NEW: Christopher Columbus’ Anchor Discovered at Caribbean Shipwreck Site (VIDEO)
An exclusive report by Fox News details a story involving a “space treasure map” and an amazing discovery in the Caribbean.
Experts have discovered a centuries-old anchor that is “believed to be from one of Christopher Columbus’ ships”.
The anchor was discovered off of the Turks and Caicos islands and is dated around 1492 and 1550. The anchor is estimated to weigh somewhere between 1,200 and 1,500 pounds and it would be most associated with 300-ton vessels considering it is a “bower” anchor, this is the usual size of a ship Columbus might have used in his day.
The Turks and Caicos discovery is believed to be linked to Vicente Yanez Pinzon — a Spanish sailor, who, along with his brother Martin Alonso Pinzon, was part of the Columbus expeditions.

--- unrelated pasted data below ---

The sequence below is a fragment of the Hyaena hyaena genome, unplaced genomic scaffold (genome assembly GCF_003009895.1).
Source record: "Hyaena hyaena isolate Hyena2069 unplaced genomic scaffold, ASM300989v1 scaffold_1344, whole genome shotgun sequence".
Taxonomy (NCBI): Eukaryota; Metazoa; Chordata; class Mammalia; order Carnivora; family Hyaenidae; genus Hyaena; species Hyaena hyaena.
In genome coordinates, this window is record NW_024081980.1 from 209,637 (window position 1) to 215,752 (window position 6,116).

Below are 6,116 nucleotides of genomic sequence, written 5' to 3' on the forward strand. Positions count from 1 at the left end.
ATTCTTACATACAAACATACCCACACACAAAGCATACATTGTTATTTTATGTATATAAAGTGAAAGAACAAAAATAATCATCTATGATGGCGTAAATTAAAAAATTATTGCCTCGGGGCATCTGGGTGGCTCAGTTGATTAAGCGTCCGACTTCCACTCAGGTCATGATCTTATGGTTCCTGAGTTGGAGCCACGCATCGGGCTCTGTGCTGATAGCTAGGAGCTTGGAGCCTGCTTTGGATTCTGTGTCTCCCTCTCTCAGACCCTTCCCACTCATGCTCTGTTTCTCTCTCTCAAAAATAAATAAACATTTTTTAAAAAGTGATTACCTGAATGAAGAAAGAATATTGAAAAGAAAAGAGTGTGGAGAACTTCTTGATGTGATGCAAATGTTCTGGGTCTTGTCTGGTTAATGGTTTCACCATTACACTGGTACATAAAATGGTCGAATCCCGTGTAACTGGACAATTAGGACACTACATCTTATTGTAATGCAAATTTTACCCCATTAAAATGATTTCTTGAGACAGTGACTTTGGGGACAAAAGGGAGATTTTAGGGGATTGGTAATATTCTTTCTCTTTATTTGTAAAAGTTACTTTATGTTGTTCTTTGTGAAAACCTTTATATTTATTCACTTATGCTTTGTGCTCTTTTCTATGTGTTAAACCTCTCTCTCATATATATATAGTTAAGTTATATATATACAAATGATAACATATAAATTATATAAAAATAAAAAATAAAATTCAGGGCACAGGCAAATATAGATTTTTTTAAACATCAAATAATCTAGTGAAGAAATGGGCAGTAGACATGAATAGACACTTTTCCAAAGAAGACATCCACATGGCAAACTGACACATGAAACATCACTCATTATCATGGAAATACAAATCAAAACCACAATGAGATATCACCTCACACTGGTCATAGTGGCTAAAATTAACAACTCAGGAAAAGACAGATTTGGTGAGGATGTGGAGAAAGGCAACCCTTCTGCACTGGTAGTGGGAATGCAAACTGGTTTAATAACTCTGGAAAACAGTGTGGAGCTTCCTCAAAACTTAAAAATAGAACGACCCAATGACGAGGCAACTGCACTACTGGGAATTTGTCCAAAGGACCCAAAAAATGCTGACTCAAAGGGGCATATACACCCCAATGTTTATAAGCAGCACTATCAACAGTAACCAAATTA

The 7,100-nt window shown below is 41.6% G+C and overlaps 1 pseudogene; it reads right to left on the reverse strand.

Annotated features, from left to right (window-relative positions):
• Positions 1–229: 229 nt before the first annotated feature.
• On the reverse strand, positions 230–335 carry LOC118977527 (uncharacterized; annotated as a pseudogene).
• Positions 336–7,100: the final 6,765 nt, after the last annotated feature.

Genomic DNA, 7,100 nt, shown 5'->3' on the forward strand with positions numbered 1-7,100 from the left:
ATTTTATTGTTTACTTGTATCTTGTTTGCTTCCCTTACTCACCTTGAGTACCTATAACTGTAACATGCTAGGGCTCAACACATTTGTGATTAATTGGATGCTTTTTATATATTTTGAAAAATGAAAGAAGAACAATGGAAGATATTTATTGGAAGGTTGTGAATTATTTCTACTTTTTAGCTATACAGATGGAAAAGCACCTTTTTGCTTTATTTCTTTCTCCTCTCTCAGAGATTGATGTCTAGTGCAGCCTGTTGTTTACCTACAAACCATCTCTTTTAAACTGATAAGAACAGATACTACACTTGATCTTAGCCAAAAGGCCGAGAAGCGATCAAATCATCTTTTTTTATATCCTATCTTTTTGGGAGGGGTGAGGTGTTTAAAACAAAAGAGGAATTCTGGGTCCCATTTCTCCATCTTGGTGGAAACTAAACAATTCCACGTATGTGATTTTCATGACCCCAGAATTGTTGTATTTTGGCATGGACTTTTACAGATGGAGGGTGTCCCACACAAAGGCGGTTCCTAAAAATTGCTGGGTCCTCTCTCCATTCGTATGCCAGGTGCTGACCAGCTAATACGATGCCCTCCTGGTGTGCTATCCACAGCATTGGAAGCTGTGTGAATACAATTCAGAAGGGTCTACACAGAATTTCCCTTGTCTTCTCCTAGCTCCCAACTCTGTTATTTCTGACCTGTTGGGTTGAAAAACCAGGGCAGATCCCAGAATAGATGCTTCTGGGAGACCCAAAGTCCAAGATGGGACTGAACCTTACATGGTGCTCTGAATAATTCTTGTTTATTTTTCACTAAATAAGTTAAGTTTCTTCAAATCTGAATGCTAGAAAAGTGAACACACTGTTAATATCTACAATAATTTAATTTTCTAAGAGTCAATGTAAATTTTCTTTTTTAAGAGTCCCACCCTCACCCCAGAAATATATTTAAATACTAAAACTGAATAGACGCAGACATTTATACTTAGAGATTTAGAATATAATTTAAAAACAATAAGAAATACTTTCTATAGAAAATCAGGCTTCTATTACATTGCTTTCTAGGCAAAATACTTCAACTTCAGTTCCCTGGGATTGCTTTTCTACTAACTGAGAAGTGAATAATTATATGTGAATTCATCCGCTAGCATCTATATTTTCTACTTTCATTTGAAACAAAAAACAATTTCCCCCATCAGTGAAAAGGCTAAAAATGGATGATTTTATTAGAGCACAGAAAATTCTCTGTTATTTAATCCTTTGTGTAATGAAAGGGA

Martin and Vicente were captains, respectively, of the Pinta and Nina on Columbus’ first voyage in 1492. Six years later, around the time of Columbus’ third voyage, Vicente Pinzon set off from Spain with four Caravels, or small sailing ships, including the Pinta, in what is known as one of the expedition’s “Minor Voyages.”
In addition to the anchor, Miklos’ team found a trove of other artifacts at the shipwreck site, including three grappling hooks that date back to the Columbus era. The grappling hooks, or anchors, were used for salvaging treasure from sunken ships.
Read the rest of the report by Fox News here.
You can watch a video below about the space treasure map: